About Me

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Washington, United States
loves: you win if you guessed "pets" and "museums". Also books, art history, travel, British punk, Korean kimchi, bindis, martinis, and other things TBD. I will always make it very clear if a post is sponsored in any way. Drop me a line at thepetmuseum AT gmail.com !

Monday, April 16, 2007

let us now talk of non cat things

Nobody knows what my girl had, except that it was a Fever of Unknown Origin. I didn't know that was an actual cat diagnosis. It is.

Let us move to art that is inspired by dogs. I have been leafing with delight through Best In Show: The Dog in Art from the Renaissance to Today (New Haven and London: Yale University Press, in association with The Museum of Fine Arts, Houston, and the Bruce Museum, Greenwich, 2006). The show upon which this fine book is based uses varying portrayals of the dog over time as a mirror of social and cultural concerns in the West. I think we'll look at a few this week. The only caveat I have is that I will have to send you often to outside links for the images, as I have no wish to be a sloppy curator and steal my exhibits.

So, today a peek at Philip Reinagle's 1805 Portrait of an Extraordinary Musical Dog. Robert Rosenblum has this to say about this elegant yet funny look at a brown spaniel playing a patriotic tune on the piano:
Seated on a piano stool before a window that frames an expansive landscape and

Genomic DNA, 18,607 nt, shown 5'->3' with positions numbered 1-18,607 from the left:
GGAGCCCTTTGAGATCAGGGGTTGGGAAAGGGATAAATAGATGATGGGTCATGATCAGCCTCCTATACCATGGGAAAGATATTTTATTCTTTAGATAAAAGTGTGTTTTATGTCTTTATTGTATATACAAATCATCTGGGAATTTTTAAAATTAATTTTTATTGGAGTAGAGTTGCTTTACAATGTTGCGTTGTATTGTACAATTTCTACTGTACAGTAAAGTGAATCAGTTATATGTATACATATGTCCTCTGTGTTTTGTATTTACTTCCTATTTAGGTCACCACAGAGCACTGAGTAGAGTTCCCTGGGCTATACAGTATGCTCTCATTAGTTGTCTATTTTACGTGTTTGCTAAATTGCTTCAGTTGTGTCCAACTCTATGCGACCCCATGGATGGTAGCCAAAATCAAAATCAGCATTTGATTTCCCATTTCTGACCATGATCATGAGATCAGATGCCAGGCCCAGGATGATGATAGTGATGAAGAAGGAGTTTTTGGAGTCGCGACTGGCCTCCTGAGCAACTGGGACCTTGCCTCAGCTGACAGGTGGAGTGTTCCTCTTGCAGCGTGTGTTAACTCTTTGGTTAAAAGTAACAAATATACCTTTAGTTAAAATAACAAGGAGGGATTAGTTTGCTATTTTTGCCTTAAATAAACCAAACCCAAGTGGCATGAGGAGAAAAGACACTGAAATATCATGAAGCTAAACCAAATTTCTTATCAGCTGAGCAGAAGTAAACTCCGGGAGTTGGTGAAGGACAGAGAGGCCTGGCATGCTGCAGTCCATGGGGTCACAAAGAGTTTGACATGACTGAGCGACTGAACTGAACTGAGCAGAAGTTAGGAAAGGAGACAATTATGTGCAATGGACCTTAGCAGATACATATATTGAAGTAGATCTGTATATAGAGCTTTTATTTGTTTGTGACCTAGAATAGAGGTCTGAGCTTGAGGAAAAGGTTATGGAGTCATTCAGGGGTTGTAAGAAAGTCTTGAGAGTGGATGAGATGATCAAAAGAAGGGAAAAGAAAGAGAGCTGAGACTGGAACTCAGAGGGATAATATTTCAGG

sky, the spaniel stares us down with the intense eyes of another Beethoven, a
Romantic genius immersed in his music-making. . . The score is apparently a
florid variation on the tune "God Save the King,"of a sort that might have
delighted a concert audience; but more to the point, the furry pianist is
intended as a joke on the succession of human child prodigies who awed the
public, beginning with Mozart's performances in 1764-65 and continuing with
another infant pianist, William Crotch, who in 1777, at the age of two, could
play "God Save the King," and two years later performed for the king and
queen. (p. 56)


Radcliff, Allie, Luna & Ozzie said...

Well, 'a Fever of Unknown Origin' sounds better than 'Beats the Heck Out of Me'. :-)

curator said...

Yeah, even though you know that's what it means! Thanks for coming by so often to give good wishes while I was so worried. That meant a lot to have museum friends visit.